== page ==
Traumatized by last year's disastrous ice storm, North Country consumers were in a full-blown buying frenzy Saturday following word of today's expected snow storm.
Stores' stocks of basic food and heating supplies dwindled as residents snatched what they could.
Adding to the panic: the ice storm's first anniversary is this Wednesday.
The 1998 storm claimed five lives locally, caused millions of dollars in damage and left about 400,000 people in northern New York without electricity.
With up to 9 inches of snow and sleet expected, both county officials and residents were preparing for the worst Saturday.
"No one wants to be caught off guard again," said Jim Keysor, a West Plattsburgh homeowner.
Keysor was running around the area Saturday buying up candles, batteries and food in anticipation for what he said could be an encore of 1998.
Attorney Frank Zappala was with his son, also buying up fuel and food.
"You get hit once, you learn not to get hit again," he said.
"Everyone's worried," said Joseph Alix, a manager of True Value Hardware in Plattsburgh.
Several hardware stores were cleaned out of fuel cans, heating supplies, and snow-removal equipment.
"After last year, people are scared," Alix said. "And why not? No one wants this to happen."
Maureen Hunter said she expects a blizzard, but is not concerned about another ice storm.
"Last year was an oddity. It's statistically impossible to have something of that magnitude slam into us a second time so soon."
The Keeseville woman and her family were in Hannaford Foods supermarket on a regular grocery run.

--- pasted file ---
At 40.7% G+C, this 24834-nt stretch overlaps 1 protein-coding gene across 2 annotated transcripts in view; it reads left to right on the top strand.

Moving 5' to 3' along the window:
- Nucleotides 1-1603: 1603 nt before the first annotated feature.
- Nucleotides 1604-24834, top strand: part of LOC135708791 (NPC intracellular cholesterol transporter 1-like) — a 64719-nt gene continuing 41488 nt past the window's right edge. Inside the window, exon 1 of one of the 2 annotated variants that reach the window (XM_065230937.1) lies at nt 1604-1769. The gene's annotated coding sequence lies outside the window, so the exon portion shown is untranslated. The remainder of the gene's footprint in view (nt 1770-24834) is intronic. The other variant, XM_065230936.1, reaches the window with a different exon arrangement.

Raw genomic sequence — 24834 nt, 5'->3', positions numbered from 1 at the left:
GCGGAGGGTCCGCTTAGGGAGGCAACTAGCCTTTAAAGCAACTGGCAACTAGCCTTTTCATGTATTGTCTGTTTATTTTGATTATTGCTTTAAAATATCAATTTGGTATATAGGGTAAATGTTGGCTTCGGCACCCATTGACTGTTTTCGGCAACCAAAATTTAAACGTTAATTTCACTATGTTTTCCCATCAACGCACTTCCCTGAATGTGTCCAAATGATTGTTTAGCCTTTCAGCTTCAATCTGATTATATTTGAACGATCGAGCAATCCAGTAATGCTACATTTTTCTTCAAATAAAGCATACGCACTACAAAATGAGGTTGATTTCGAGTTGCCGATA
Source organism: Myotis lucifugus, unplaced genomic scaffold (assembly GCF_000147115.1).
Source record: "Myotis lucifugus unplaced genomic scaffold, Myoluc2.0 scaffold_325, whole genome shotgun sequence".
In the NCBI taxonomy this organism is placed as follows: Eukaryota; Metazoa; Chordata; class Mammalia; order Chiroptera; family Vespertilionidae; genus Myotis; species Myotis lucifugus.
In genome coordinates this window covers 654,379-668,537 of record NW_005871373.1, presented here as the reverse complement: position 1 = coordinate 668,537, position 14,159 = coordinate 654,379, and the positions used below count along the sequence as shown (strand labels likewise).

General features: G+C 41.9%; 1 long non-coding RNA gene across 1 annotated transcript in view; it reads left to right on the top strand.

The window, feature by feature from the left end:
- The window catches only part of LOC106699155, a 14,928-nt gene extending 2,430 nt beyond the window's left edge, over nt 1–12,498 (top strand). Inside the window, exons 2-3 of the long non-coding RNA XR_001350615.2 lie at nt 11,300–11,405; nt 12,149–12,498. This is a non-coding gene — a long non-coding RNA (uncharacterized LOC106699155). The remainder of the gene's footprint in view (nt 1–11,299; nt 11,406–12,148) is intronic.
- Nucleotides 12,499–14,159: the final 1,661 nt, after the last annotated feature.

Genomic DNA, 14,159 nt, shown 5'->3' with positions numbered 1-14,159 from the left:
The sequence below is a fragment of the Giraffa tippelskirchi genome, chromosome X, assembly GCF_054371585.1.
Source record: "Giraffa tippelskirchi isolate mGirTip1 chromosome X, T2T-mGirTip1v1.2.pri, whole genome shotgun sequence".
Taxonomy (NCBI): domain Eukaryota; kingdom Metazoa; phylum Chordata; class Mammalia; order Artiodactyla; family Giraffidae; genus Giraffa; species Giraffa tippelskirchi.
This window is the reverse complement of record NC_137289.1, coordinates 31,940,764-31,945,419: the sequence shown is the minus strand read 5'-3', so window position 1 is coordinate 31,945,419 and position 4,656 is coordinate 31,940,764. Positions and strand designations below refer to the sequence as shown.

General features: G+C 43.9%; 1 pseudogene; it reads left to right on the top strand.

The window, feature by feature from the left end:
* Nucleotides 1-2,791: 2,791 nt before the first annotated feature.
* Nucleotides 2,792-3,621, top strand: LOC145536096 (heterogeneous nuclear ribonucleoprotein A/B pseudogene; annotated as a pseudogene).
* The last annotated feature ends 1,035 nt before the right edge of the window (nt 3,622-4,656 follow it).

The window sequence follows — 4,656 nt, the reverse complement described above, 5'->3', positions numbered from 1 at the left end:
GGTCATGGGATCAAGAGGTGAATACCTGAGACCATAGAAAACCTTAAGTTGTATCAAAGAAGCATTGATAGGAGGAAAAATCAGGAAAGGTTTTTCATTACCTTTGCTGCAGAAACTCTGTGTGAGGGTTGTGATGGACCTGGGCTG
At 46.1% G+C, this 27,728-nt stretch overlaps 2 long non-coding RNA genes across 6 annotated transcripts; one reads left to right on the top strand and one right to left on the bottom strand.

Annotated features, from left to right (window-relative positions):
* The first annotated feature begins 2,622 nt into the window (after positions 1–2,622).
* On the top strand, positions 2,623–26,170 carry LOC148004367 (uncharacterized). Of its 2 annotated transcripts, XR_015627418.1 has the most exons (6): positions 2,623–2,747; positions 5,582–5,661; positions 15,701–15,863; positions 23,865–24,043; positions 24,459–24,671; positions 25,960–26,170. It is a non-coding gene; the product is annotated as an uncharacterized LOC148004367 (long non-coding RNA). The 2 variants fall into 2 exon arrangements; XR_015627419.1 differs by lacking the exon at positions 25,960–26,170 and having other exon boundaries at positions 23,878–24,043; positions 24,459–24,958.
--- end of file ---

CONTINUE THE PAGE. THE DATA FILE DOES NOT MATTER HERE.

They came back from a holiday trip to South Carolina, where ice storms ravaged the south.
"At the worst, maybe a blizzard."
Resident Carl Payne said he doesn't expect another ice storm, just heavy snow.
"Last year was rare."
He and his family were stocking up Saturday to avoid traveling on snow-covered roads today.
Individually, few residents admitted concern about another devastating ice storm.
But empty shelves in hardware shops, department stores and supermarkets showed otherwise.
"It's pretty wild here," said Steve Williams, assistant manager of Hannaford Foods.
By early Saturday, the store sold 200 gallons of bottled water, more than five times its usual business for a full day.
An employee at Grand Union in Ticonderoga said the store "has been hammered" as residents grabbed milk, bread and any supplies they considered essential.
"They're preparing for a siege," said Don Brown, a manager at Wal-Mart in Plattsburgh.
Among its depleted supplies, the store has ordered additional blankets, toilet paper, and pet products to keep up with the demand.
"People don't know when they're going to get out next.
"Another ice storm or not, most people were impacted hard and want to be ready this time."
Crews on alert
As residents prepare for an icy Armageddon, municipalities Saturday were keeping vigil on the storm.
"We weren't too concerned until we heard about the sleet and ice," said James King, director of Clinton County Office of Emergency Preparedness.
King and emergency services directors in Essex and Franklin counties have been tracking the storm since it hit the West Coast Monday.
A meteorologist at the National Weather Service in Burlington, Vt. forecast up to 9 inches of snow by noon today, covered by at least 2 inches of sleet.
King and directors Ray Thatcher (Essex County) and Elton Cappiello (Franklin County) said they have fire, medical and crisis personnel on standby and would open their shelters, if needed.
Thatcher said he's heard of the rush to buy supplies. He agrees people should be prepared.
"This has the potential to be a major storm. Obviously, we hope otherwise."
The state Department of Transportation has put employees on alert. Should the storm pummel the region, workers will be expected to work 12-hour shifts.
Utility companies are also on standby.
Officials at Niagara Mohawk and New York State Electric and Gas have reported crews are on standby, although only isolated power outages are expected.
In the City of Plattsburgh, Mayor Clyde Rabideau said his crews are ready for a potential crisis. A citywide parking ban is also possible, depending on the severity of the storm.